Review: Amazon Echo Input is the easiest way to stream media to speakers

This is the Echo I’ve been waiting for.

Throughout my house, I have Amazon Echo Dots connected to stereo systems. In my office, I have a Dot connected to an Onkyo receiver and amp. In my basement, I have one hooked up to a small bookshelf system. Outside on the deck, a Dot serves audio to a small amp that powers outside speakers. There’s more, but the point is made. The Dot is a great device to add voice services to existing speakers. But with its built-in speaker, I’m paying for features I’m not using.

That’s why Amazon made the Echo Input.

The premise is simple: The Input is a Dot without a speaker. It has a mic, two buttons and, most importantly, a 3.5mm output. This output lets the Input serve media to amps and powered speakers — just like I’m doing with a Dot.

Because the Input doesn’t have a speaker, it’s much smaller. It’s only half an inch thick. It’s a tiny thing, and I found it does the job as well as a Dot.

Plug it in, set it up and the Input adds voice services to speaker systems. From Bluetooth speakers to bookshelf speakers, it’s a great way to bring the convenience of Alexa to speakers.

The device is basic. To be clear, this is not a Hi-Fi device. To me, that’s okay on most speaker systems, as I’m just streaming Spotify and NPR. Hopefully Amazon makes good on producing the Input’s Hi-Fi cousin, the $199 Echo Link. This device was announced a few months back and performs a similar task as the Input, but features TOSLINK and coaxial digital audio outputs for connections to a proper DAC (though it does not have a mic). The $299 Echo Link Amp does the same, but features a built-in amplifier to directly power a set of speakers. The Input is great for smaller speakers, but the Echo Link should provide a higher-fidelity experience — and now that Tidal is available on the Echo, there’s a proper source, too.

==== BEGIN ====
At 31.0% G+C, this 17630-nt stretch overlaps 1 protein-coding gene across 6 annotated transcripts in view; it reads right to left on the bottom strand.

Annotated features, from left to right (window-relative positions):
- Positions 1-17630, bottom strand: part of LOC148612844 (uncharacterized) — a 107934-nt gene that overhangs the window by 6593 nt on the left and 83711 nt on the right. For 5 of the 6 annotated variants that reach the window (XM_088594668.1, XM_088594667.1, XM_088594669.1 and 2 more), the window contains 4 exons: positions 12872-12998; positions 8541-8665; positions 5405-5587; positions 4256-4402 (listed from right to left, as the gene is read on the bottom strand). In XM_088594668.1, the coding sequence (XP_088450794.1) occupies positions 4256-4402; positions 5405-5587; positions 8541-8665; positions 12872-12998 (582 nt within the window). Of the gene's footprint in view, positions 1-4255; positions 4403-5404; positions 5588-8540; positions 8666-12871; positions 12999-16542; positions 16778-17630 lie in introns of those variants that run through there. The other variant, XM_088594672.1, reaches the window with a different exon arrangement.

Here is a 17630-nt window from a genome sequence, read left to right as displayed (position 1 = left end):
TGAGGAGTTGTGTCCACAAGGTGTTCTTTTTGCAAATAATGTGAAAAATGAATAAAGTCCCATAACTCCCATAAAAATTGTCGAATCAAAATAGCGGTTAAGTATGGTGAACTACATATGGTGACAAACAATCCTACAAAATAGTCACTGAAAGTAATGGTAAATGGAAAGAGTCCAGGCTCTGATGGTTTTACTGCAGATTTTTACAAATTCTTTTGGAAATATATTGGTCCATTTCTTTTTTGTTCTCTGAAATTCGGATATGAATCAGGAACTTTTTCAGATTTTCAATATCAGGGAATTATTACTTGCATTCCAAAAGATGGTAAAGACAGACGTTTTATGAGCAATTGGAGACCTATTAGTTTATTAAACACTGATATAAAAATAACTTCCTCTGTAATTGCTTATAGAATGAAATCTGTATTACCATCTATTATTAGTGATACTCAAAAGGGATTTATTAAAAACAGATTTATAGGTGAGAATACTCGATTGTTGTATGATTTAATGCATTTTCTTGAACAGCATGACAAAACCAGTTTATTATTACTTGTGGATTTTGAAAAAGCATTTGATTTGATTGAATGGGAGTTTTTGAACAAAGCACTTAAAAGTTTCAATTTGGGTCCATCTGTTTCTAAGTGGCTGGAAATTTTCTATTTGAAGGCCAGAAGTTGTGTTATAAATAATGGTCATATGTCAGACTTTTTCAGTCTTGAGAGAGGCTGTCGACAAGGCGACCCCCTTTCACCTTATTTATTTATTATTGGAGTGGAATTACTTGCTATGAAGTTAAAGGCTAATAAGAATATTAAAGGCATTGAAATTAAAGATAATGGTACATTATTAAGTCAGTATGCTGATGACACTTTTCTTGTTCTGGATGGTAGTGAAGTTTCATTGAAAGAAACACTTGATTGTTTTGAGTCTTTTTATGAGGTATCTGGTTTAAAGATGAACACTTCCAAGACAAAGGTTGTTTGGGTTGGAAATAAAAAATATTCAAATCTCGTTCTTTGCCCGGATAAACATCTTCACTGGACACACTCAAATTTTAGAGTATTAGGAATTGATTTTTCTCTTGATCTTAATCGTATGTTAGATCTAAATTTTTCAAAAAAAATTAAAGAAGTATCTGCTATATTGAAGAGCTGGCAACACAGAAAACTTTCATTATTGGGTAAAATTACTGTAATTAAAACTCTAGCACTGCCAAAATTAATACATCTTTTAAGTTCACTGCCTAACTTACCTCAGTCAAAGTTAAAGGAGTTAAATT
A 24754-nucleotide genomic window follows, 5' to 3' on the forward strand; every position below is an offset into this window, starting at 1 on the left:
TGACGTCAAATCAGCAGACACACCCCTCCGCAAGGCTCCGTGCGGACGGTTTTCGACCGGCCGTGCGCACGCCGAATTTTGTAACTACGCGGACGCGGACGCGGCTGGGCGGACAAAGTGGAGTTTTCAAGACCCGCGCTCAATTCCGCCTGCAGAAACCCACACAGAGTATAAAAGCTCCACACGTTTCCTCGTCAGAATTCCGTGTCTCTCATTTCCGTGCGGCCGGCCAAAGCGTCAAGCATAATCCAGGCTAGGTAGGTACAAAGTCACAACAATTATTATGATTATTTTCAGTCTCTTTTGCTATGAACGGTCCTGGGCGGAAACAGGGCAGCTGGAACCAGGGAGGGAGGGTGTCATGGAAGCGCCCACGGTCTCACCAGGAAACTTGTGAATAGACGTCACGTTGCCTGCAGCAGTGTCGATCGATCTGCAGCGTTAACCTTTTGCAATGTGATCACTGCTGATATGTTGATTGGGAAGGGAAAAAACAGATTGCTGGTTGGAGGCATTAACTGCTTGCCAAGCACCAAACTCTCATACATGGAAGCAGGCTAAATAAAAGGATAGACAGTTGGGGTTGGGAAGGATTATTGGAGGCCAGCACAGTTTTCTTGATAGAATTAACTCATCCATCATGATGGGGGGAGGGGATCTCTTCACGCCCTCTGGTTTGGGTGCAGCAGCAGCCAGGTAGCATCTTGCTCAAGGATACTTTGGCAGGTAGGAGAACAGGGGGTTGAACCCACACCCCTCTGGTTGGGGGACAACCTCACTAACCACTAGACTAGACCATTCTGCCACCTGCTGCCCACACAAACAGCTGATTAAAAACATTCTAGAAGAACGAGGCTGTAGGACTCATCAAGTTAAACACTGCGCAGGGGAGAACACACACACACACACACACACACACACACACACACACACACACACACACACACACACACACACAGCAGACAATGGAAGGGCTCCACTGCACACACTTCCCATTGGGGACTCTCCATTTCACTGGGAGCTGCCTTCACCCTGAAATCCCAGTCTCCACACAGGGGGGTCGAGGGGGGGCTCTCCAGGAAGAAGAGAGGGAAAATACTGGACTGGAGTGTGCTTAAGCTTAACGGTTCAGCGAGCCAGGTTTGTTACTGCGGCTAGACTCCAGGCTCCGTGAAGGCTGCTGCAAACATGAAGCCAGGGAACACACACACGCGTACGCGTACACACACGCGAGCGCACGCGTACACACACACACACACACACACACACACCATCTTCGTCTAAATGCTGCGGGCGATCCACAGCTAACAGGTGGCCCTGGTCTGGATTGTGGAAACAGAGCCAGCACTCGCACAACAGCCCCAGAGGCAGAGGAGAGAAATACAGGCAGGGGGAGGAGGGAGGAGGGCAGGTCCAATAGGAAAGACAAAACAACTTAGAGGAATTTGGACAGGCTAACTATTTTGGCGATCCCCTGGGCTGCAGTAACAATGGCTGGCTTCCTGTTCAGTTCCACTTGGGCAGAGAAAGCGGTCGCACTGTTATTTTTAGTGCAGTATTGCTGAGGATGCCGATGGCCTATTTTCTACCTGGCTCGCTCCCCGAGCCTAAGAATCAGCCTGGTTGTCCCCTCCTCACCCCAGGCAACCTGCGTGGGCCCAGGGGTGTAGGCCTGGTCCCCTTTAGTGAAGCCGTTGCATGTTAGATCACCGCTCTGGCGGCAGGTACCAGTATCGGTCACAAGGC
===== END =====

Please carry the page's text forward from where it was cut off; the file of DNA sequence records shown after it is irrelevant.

The Echo Link is said to be released on December 13.

For $35, the Echo Input does its job well. However, during the holidays, the Echo Dot is only $29.99 or less and features the same 3.5mm output. Unless size is a concern, I would recommend buying the Dot while it’s on sale, just in case you need the speaker at a later time.